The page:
Street Art: Bao Ho


Creative expression comes in all forms and can appear in the most unexpected of places. Riva Hiranand meets four individuals who are turning Hong Kong’s streets into their personal canvas and creating a thriving new art scene across the city. Portrait by Nic Gaunt.

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Talk about street art in Hong Kong, and you’ll inevitably hear the name Bao. Bao Ho is the artist in question, and though she only became a street artist last year, she has already participated in festivals like HKwalls and worked on a wide variety of commercial projects. Black and white characters, both human and animal, feature prominently alongside flowers and patterns in Ho’s work. Much of it appears cute but there is a dark undercurrent running through some pieces, perhaps from the beady eyes or oversized body parts that seem to emerge from the wall.

Some wouldn’t expect such darkness from Ho but her soft-spoken, friendly demeanor – much like her work – masks a different side. “I call this character Bao,” she says, pointing at a girl with long hair on her mural on the side of Mana Cafe in Sheung Wan. “A few years ago I suffered from depression, and it was quite serious. When I started painting and created this character, it felt like I was talking to that side of me. It’s a part of myself.”

Born and raised in Hong Kong, Ho worked as a graphic designer for six years before deciding to quit her job in 2013 and spend a year in Australia. She moved around Sydney, Melbourne, Brisbane and Cairns, eventually travelling on to Taiwan, Japan and Europe. An artist from a young age, Ho began to sell her artwork on the streets of Melbourne. It wasn’t until the end of 2014, when she met a group of street artists in Italy, that the thought of making a living as an artist occurred to her. “They asked me to do a mural, and I loved it,” Ho recalls.

After returning to Hong Kong last year, Ho thought about getting a part-time design job, but her timing was fortuitous as the city’s street art scene was flourishing. “I met Jason [Dembski, of HKwalls] and he introduced me to more artists. I didn’t pay attention to street art before Italy, and it wasn’t popular when I was living in Hong Kong,” she explains. Although she worried about establishing a stable income, Ho quickly realised there was potential to meet brands and get paid for her work – so she embarked on her career as an artist.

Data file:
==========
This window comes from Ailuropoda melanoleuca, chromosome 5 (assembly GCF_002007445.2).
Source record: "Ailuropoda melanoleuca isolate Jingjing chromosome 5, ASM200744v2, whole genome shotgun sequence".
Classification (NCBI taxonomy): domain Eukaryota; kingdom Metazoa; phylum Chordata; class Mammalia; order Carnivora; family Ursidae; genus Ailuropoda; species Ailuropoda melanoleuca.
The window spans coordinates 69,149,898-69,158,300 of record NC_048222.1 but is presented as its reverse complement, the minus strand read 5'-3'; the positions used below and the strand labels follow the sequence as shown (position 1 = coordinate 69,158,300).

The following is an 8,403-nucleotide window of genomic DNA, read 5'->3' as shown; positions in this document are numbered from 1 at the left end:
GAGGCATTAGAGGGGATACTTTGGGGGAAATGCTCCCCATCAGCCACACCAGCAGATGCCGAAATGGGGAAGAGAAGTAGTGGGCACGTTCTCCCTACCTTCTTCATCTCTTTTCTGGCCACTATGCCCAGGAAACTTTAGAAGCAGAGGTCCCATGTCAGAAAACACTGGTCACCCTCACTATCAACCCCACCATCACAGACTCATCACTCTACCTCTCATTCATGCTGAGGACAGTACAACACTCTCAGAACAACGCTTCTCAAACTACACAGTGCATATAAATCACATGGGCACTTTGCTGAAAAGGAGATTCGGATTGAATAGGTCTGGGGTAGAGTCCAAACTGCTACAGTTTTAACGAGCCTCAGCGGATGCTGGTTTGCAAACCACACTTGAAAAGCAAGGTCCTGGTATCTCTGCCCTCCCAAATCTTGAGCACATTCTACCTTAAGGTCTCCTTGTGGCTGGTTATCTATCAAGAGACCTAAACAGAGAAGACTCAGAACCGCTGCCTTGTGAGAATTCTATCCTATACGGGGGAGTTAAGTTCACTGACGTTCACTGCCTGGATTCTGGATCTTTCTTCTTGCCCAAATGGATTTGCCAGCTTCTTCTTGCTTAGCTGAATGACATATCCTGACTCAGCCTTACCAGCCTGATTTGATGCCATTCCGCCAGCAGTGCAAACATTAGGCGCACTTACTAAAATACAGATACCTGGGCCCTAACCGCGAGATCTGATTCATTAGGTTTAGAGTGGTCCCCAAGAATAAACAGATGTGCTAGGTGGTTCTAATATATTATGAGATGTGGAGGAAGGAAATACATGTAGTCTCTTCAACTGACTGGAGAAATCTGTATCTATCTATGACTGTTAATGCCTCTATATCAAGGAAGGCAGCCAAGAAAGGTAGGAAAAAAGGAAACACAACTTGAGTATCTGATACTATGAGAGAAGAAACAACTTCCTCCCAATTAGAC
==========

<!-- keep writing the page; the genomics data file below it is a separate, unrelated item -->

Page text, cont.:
Since last year, Ho has participated in HKwalls, painted murals for Starbucks in Mong Kok’s Gala Place, collaborated with Microsoft for the launch of its Surface Pro 4 tablet and transformed a 2,000-square-foot Tai Kok Tsui rooftop into a sprawling, enthralling piece of art. In July, she won a round of art battle Secret Walls, in which artists create work in front of a live audience. Even her parents, who initially disapproved of her career choice, have come around as Ho’s popularity has taken off.

While some artists face criticism for being too commercial, Ho insists that there is a middle ground. “It’s not easy to make a living without branded or commercial projects,” she says, noting that the brands she has worked with so far have not asked her to compromise on key elements of her style and that she is willing to incorporate aspects of the brand into her work. “Maybe it’s because I was a graphic designer, so I know how to work with clients. Maybe it’s just that my style allows for collaboration.”

While she has run into some trouble – when painting for HKwalls, the police approached her several times to check her ID card – Ho is optimistic about the future of her profession. She hopes that through education and involving herself in events or community art groups she can inspire people to understand and learn more about street art. “People are beginning to accept street art more,” she says. “This is a good thing for the scene, and for the artists.”

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